Ya'alon Warns Hezbollah: We Won't Tolerate Attacks

Hezbollah, Syria will be held responsible for attacks, Defense Minister warns, amid 'largest buildup since Second Lebanon War.'

Ido Ben-Porat and Tova Dvorin,

Moshe Ya'alon
Moshe Ya'alon
Flash 90

Defense Minister Moshe Ya'alon (Likud) assessed the Northern Command headquarters in Tzfat (Safed) on Friday, in a special meeting attended by the GOC Aviv Kochavi, Chief of Operations Gen. Yoav Har-Even and other senior IDF officials. 

During the assessment, Ya'alon examined whether the Northern Command is sufficiently prepared for the possibility of an attack from Israel's northern neighbors, including Hezbollah in Lebanon and any number of groups from Syria. 

"We must be prepared and ready for any attempt to challenge us, in view of the calls heard on the other side [for war]," Ya'alon stated. "It is important to continue to remain calm and patient, and know the most appropriate means to respond." 

"Israel sees governments, regimes and organizations across the northern border as responsible for what is happening in their territory, and they should know that [attacks would] take a toll in any case of violation of Israeli sovereignty, civilians and soldiers," he warned. "We will not tolerate attempts to harm us and we will respond forcefully to any such attempts." 

The Defense Minister called on northern residents and travelers in the area to keep their daily routines, and follow the instructions of the IDF if necessary. "We will continue to act with determination, responsibility and discretion to ensure the safety of the citizens of Israel," he clarified.

Earlier Friday, Army Radio interviewed Merom-Galilee Regional Council head Amit Sapir, who said residents find it difficult to maintain a routine.

"We definitely feel the tension here," he said. "We felt here the movement of military vehicles [to the region] not seen since the Second Lebanon War - however, we will continue our daily lives."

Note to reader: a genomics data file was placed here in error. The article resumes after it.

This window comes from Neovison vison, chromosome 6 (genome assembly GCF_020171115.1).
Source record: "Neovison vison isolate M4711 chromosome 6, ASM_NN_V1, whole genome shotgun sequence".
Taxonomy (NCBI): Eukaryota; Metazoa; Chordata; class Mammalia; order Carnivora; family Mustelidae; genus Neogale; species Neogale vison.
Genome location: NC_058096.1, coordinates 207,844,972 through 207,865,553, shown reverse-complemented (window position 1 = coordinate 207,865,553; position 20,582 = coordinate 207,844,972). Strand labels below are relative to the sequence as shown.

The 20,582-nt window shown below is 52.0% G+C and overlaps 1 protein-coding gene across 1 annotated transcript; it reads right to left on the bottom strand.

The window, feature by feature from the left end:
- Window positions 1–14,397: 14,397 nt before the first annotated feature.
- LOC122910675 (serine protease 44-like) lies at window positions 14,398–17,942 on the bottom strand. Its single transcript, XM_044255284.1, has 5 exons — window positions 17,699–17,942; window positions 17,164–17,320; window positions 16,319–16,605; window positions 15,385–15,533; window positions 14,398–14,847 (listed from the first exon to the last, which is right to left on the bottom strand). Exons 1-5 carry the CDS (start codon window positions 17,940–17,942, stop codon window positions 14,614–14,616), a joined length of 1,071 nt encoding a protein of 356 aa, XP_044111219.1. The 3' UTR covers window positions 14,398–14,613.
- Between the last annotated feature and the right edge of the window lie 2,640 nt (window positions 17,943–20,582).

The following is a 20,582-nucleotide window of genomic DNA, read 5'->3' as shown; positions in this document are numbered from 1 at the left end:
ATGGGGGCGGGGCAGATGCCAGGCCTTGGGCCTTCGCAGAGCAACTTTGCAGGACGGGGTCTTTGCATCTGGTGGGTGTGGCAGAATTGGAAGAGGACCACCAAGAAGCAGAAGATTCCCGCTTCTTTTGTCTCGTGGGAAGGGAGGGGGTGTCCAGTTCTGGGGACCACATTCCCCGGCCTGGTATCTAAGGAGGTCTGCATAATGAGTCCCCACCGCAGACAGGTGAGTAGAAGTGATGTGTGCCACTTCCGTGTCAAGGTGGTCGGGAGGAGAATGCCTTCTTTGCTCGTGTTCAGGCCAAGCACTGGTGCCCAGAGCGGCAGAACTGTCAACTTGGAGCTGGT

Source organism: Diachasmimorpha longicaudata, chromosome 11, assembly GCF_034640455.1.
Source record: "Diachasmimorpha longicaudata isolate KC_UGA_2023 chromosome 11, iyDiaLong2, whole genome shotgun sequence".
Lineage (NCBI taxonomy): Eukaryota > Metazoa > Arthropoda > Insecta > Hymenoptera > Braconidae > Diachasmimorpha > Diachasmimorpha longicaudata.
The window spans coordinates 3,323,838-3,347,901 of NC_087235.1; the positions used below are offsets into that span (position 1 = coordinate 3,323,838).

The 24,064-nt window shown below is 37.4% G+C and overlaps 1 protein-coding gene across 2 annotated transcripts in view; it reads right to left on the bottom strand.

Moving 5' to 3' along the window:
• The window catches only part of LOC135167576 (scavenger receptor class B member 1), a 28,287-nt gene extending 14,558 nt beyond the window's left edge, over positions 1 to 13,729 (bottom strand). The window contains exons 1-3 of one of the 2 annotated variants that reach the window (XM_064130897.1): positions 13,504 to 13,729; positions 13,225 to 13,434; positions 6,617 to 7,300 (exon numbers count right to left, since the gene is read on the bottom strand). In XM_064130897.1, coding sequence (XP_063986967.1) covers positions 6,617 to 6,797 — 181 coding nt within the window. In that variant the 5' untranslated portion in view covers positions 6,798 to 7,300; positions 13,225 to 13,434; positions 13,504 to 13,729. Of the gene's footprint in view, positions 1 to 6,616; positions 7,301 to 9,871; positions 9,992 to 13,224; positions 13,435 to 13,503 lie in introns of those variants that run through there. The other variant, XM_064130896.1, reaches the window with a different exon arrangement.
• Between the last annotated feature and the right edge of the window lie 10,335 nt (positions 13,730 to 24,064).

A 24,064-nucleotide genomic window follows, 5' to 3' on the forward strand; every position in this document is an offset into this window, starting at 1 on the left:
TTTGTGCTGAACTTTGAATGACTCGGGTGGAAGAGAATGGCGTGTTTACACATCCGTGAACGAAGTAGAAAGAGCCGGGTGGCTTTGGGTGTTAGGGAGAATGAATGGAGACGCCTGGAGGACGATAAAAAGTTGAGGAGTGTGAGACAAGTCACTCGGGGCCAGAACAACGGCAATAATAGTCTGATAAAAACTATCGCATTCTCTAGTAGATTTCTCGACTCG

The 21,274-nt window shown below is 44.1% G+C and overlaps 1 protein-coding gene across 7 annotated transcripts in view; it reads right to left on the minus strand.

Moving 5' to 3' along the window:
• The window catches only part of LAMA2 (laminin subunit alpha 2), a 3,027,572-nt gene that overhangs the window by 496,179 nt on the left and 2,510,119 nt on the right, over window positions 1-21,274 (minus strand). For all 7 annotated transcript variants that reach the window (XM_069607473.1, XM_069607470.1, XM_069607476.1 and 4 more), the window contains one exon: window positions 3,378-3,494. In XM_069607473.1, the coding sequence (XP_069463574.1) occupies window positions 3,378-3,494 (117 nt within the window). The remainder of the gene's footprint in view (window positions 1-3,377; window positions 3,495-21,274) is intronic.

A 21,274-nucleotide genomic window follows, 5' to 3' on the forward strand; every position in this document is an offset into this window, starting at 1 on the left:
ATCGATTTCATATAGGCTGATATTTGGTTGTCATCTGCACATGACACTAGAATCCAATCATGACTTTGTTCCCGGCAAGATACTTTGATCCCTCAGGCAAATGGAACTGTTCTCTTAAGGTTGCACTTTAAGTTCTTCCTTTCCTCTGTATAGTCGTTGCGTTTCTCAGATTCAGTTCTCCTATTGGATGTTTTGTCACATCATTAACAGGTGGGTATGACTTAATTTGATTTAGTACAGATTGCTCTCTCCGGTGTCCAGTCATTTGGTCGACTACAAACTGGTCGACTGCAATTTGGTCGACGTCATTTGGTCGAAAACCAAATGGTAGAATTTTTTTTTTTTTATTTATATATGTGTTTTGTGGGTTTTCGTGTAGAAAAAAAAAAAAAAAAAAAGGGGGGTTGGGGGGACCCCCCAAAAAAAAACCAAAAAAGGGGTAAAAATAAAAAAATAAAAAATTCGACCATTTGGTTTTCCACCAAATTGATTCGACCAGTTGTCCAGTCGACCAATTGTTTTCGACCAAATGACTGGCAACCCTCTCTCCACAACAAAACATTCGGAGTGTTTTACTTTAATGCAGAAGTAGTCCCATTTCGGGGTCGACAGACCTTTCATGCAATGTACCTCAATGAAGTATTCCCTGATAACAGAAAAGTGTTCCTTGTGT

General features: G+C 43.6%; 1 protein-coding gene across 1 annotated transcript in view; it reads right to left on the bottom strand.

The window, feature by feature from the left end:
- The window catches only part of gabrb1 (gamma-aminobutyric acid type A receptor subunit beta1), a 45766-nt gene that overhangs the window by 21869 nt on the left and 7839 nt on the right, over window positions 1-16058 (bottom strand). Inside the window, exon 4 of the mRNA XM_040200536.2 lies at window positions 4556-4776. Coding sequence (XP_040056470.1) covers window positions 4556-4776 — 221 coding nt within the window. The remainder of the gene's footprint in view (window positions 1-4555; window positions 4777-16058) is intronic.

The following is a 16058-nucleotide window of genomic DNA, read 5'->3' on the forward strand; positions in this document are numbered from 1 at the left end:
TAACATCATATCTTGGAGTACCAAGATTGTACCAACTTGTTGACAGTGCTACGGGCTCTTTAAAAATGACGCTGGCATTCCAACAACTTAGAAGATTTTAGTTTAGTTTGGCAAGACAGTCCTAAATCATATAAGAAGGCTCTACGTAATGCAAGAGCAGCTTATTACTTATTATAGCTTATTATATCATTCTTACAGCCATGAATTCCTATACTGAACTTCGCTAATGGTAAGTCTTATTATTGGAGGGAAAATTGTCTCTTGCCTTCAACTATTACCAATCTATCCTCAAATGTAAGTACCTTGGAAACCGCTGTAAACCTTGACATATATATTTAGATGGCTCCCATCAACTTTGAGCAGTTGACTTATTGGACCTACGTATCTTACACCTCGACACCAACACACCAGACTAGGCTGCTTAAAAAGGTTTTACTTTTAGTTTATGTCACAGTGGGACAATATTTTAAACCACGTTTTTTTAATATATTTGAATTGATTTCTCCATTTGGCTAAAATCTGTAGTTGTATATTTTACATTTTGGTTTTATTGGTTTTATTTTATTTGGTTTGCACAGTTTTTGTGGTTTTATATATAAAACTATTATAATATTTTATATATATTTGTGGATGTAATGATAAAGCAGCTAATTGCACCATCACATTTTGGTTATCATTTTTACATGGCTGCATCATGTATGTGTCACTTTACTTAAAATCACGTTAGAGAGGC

Meir Levy, former chairman of tour operators in the north, called on the citizens of Israel to go north and take advantage of the weather regardless of the situation.

"The tension creates concerns for travelers and tourists," he said. "Towns close to the [Lebanon] border have seen cancellations [. . .] people overall are a little scared." 

"But we are calm - we have nice weather right now, snow on Mount Hermon, all green [elsewhere], running water [in seasonal streams - ed.]," he added. 

Northern residents and the IDF have been on high alert throughout the week, after an IAF airstrike in the Syrian Golan Heights killed a senior Hezbollah commander and an Iranian Revolutionary Guards general on Sunday, along with several other Hezbollah and Iranian fighters.

Hezbollah responded by vowing an attack on Israel, but made clear it does not want another full-scale war. But the IDF has nonetheless remained on high alert, and covertly moved Iron Dome batteries close to its northern borders late Monday night. 

Ahead of possible retaliatory strikes, the IDF also closed several roads in the north Tuesday night, including the old road between the towns of Avivim and Dovev, the road between the moshav Zar'it and the Lebanese border.

Hours earlier, a convoy of civilian vehicles with Hezbollah flags fired shots in the air close to the border with Israel, raising concerns further. 

Likewise a recent video has apparently captured the sounds of underground digging, raising serious doubts about Ya'alon's claims that northern residents were not hearing Hezbollah digging terror tunnels but rather "horse hooves."




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